Clouds: Stratus, Cumulus, and Cirrus

Contributor: Victoria Surface. Lesson ID: 10313

Do you watch clouds go by and see faces and animals in them? There are three main types of clouds, and you will learn about them using video, diagrams, charts, a poem you write, and even hairspray!


Earth Science

learning style
Auditory, Visual
personality style
Lion, Otter
Grade Level
Intermediate (3-5)
Lesson Type
Dig Deeper

Lesson Plan - Get It!

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"I've looked at clouds from both sides now, from up and down, and still somehow, it's cloud illusions I recall. I really don't know clouds at all." -- Joni Mithchell.

The shapes of clouds can help you predict the weather!

Certain conditions must exist for clouds to form. The conditions include water vapor in the air, temperature change, and particles or dust in the air, allowing condensation to happen.

Depending on the amount of water vapor available and the speed and direction of moving air, clouds take different shapes.

In this lesson, you will explore the characteristics of the three main types of clouds and what can be predicted about the weather. Think about the following questions as you work through the lesson:

  • How do clouds form?

  • What does each type of cloud look like?

  • Where are the clouds located? How far are they from the ground?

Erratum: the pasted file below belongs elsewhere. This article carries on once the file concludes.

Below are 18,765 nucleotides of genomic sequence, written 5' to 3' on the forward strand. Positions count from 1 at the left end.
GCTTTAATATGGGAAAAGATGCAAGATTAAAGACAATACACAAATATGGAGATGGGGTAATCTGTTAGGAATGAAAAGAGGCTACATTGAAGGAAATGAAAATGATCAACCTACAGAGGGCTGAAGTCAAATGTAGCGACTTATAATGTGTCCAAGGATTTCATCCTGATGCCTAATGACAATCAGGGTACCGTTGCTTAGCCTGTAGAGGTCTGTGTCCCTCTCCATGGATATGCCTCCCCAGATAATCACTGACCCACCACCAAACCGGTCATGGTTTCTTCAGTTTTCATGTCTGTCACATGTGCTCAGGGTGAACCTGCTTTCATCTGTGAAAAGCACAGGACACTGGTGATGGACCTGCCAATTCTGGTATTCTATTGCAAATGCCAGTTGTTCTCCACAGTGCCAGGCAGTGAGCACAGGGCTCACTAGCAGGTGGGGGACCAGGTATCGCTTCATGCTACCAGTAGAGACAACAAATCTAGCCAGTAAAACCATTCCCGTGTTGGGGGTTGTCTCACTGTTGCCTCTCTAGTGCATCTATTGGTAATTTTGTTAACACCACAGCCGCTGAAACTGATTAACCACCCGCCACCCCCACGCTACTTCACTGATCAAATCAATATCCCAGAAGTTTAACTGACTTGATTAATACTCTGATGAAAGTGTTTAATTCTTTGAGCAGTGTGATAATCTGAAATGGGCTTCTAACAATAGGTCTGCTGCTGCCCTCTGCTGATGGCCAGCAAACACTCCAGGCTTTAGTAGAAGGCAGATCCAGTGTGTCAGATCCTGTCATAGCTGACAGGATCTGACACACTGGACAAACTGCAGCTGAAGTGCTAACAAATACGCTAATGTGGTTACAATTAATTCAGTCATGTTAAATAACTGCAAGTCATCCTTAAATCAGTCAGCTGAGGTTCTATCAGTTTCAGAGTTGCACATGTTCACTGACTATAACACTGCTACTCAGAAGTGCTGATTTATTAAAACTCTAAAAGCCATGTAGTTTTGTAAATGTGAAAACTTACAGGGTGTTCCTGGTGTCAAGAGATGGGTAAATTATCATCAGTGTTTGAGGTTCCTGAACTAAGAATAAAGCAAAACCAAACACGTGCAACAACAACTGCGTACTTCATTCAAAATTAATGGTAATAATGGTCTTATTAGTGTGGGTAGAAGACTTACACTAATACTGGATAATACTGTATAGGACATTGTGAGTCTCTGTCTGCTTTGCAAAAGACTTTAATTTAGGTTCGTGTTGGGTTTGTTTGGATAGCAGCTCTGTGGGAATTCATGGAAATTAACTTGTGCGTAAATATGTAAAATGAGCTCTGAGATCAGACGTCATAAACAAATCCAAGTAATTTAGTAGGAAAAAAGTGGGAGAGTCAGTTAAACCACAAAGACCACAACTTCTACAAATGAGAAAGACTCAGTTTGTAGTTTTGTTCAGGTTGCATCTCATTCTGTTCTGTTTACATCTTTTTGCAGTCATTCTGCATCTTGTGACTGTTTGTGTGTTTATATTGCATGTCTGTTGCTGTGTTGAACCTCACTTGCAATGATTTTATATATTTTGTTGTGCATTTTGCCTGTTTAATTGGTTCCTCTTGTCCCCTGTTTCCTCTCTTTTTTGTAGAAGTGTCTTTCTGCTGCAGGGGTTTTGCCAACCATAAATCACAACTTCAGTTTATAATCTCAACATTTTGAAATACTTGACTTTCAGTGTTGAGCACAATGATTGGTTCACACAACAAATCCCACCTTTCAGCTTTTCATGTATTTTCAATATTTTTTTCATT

• What weather can be predicted from each type of cloud?

1. Watch The Three Main Clouds - Cirrus, Stratus, Cumulus video from Untamed Science below. As you watch, pause the video to take notes using the Graphic Organizer – 3 Column Chart in the Downloadable Resources in the right-hand sidebar. Label each column at the top with name of the type of cloud. Write facts, descriptions, and what type of weather the cloud creates:

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2. Read about Stratus Clouds, Cumulus Clouds (The Weather Channel), and Cirrus (WeatherOnline). Continue taking notes on the Graphic Organizer – 3 Column Chart. You can also illustrate each type of cloud in the chart. A Clouds – Suggested Answer Key is in Downloadable Resources.

3. Cloud Calendar Activity For this activity, you will use the Graphic Organizer - Calendar from Downloadable Resources to track the types of clouds (stratus, cumulus, and cirrus) you see each day for 30 days.

  1. You will draw, label, and estimate the percentage of cloud coverage (See the percentages and descriptions below*).
  2. Choose a time of day that works best for you to view the clouds each day.
  3. Continue to track the clouds even when you are finished with this lesson.
  4. A 30-day observation will give you a better idea of how the weather changes overall than just by day or week.
  5. You can also make predictions about what the weather will be like based on the cloud coverage you observe.
  6. If you cannot make it outside on a given day, you can check local weather conditions using Weather Underground.
  • *100% - Clouds completely cover the sky.

  • *75% - Clouds cover most of the sky.

  • *50% - Clouds cover half of the sky.

  • *25% - Clouds cover some of the sky.

  • *0% - No clouds cover the sky. The sky is clear.

Drift on over to the Got It? section for some more activities!

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